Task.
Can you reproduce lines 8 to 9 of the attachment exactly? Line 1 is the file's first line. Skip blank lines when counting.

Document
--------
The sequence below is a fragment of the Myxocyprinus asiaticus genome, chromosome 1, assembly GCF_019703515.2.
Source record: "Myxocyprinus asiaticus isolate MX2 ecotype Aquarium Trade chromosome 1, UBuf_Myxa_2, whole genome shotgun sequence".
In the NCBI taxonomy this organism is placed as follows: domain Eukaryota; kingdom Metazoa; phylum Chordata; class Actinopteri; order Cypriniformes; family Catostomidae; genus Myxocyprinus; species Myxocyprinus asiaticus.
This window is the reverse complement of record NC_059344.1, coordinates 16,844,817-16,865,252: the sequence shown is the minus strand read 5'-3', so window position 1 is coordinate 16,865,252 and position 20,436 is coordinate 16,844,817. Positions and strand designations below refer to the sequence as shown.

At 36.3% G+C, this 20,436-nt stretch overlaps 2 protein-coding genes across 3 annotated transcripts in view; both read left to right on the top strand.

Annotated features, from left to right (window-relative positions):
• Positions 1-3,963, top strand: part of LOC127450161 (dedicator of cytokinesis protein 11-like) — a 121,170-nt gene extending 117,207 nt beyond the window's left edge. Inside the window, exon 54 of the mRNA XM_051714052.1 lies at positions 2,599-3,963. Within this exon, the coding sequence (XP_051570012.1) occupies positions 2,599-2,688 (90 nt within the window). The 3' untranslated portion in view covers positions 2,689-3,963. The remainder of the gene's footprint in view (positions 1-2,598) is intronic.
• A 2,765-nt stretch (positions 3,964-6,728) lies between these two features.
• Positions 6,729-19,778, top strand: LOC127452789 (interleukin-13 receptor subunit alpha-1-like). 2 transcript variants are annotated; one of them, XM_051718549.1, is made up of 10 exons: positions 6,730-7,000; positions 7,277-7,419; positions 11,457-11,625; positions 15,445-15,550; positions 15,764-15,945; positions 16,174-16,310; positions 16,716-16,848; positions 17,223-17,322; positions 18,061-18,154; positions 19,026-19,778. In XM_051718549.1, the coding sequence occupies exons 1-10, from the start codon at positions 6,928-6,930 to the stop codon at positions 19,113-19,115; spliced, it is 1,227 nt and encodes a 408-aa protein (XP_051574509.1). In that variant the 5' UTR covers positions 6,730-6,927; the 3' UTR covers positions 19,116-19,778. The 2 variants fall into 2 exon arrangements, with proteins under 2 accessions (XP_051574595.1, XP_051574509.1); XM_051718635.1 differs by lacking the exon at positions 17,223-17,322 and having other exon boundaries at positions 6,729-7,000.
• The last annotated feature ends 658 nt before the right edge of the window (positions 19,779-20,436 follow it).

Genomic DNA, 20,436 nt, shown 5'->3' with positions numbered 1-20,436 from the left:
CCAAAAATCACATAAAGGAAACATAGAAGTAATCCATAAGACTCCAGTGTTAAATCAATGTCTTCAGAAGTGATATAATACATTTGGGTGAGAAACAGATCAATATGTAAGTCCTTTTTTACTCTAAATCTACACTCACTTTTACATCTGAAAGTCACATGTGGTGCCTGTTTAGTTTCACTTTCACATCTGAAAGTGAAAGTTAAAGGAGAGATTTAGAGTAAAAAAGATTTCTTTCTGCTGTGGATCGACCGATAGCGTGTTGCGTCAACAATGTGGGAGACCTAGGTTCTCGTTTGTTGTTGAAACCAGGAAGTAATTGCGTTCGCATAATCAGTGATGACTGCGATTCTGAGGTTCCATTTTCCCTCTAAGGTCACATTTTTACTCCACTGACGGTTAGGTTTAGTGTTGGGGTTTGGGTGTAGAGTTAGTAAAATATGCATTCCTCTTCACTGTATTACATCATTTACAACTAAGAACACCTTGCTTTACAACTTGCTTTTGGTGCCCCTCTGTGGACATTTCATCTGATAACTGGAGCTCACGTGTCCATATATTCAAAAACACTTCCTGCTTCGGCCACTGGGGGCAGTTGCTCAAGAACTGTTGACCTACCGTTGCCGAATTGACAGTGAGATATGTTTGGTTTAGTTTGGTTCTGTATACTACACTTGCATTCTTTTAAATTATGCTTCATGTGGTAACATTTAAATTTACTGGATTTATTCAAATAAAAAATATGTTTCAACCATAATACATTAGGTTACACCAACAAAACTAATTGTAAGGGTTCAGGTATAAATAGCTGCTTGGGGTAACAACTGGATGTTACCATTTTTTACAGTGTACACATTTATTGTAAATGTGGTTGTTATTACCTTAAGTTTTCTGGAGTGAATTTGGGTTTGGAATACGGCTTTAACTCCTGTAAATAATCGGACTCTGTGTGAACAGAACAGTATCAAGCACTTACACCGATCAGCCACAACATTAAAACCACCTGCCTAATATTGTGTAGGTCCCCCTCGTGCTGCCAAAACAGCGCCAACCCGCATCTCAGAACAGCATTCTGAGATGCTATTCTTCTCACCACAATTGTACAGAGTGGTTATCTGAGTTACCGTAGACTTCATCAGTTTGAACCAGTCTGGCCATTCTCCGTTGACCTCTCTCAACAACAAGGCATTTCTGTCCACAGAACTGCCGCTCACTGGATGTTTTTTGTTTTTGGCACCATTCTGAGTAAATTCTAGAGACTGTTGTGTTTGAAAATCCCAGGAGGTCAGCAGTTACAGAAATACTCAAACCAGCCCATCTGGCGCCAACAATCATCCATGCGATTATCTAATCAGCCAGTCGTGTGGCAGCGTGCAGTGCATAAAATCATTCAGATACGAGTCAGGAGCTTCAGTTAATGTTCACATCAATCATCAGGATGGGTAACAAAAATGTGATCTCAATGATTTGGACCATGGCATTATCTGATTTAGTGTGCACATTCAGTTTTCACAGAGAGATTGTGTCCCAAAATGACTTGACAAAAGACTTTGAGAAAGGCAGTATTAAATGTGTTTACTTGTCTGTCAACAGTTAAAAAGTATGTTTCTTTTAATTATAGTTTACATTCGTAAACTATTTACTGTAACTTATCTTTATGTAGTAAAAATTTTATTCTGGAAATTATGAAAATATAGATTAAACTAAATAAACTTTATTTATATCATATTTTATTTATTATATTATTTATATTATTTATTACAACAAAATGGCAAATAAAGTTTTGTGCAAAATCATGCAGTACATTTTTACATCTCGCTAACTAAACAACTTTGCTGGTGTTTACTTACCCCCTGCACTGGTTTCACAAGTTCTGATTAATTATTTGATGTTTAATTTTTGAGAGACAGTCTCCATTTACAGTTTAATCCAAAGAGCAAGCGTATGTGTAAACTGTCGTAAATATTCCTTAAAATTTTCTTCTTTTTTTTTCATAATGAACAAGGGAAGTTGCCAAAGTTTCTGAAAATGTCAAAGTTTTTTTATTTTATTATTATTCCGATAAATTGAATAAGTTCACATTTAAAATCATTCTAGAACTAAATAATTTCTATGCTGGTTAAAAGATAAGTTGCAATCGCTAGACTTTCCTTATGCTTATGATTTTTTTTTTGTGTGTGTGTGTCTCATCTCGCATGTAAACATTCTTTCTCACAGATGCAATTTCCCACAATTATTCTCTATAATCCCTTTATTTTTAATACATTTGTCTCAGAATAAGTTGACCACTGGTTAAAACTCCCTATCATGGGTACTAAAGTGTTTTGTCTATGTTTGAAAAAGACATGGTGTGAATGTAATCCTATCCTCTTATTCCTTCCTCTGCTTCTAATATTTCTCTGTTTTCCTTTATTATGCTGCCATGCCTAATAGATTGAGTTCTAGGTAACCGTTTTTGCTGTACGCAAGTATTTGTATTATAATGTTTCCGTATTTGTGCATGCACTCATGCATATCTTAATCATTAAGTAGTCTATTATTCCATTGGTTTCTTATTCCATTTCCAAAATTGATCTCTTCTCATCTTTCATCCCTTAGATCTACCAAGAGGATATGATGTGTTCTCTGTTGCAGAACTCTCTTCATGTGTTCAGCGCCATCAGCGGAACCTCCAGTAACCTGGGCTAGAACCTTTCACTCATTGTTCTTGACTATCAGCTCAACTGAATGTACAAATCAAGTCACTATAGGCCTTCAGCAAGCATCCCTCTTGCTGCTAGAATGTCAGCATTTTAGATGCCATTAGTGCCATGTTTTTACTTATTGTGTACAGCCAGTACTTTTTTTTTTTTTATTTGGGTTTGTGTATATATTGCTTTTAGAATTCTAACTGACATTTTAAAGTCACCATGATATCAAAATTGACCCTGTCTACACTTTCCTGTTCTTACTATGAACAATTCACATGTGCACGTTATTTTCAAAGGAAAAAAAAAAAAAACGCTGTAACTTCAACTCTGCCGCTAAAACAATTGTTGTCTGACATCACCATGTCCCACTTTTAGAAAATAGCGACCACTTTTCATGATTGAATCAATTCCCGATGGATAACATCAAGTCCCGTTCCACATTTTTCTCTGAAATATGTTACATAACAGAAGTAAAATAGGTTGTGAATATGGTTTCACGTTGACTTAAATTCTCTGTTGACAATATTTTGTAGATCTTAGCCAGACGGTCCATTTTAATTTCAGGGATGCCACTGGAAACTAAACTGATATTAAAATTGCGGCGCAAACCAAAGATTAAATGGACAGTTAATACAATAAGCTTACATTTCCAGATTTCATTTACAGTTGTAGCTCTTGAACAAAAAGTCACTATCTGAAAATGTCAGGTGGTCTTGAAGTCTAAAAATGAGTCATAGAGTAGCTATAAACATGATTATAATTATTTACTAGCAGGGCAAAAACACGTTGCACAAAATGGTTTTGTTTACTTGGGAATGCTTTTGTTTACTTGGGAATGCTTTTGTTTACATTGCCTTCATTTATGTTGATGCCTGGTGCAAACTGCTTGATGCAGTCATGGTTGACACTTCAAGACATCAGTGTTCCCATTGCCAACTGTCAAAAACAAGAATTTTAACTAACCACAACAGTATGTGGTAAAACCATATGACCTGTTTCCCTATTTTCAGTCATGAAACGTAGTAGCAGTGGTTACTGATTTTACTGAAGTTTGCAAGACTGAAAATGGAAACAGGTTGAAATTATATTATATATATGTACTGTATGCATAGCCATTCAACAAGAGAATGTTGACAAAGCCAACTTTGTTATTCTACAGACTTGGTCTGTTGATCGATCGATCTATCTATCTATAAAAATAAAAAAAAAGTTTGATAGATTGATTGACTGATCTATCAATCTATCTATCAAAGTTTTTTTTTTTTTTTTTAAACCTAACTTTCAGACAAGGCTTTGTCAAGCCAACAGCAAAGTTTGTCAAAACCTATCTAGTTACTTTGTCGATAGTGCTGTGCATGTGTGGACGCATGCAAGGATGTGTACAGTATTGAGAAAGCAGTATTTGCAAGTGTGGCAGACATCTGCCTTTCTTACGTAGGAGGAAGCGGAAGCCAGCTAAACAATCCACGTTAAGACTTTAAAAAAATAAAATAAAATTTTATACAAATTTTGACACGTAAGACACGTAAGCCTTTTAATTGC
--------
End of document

• A 2,765-nt stretch (positions 3,964-6,728) lies between these two features.
• Positions 6,729-19,778, top strand: LOC127452789 (interleukin-13 receptor subunit alpha-1-like). 2 transcript variants are annotated; one of them, XM_051718549.1, is made up of 10 exons: positions 6,730-7,000; positions 7,277-7,419; positions 11,457-11,625; positions 15,445-15,550; positions 15,764-15,945; positions 16,174-16,310; positions 16,716-16,848; positions 17,223-17,322; positions 18,061-18,154; positions 19,026-19,778. In XM_051718549.1, the coding sequence occupies exons 1-10, from the start codon at positions 6,928-6,930 to the stop codon at positions 19,113-19,115; spliced, it is 1,227 nt and encodes a 408-aa protein (XP_051574509.1). In that variant the 5' UTR covers positions 6,730-6,927; the 3' UTR covers positions 19,116-19,778. The 2 variants fall into 2 exon arrangements, with proteins under 2 accessions (XP_051574595.1, XP_051574509.1); XM_051718635.1 differs by lacking the exon at positions 17,223-17,322 and having other exon boundaries at positions 6,729-7,000.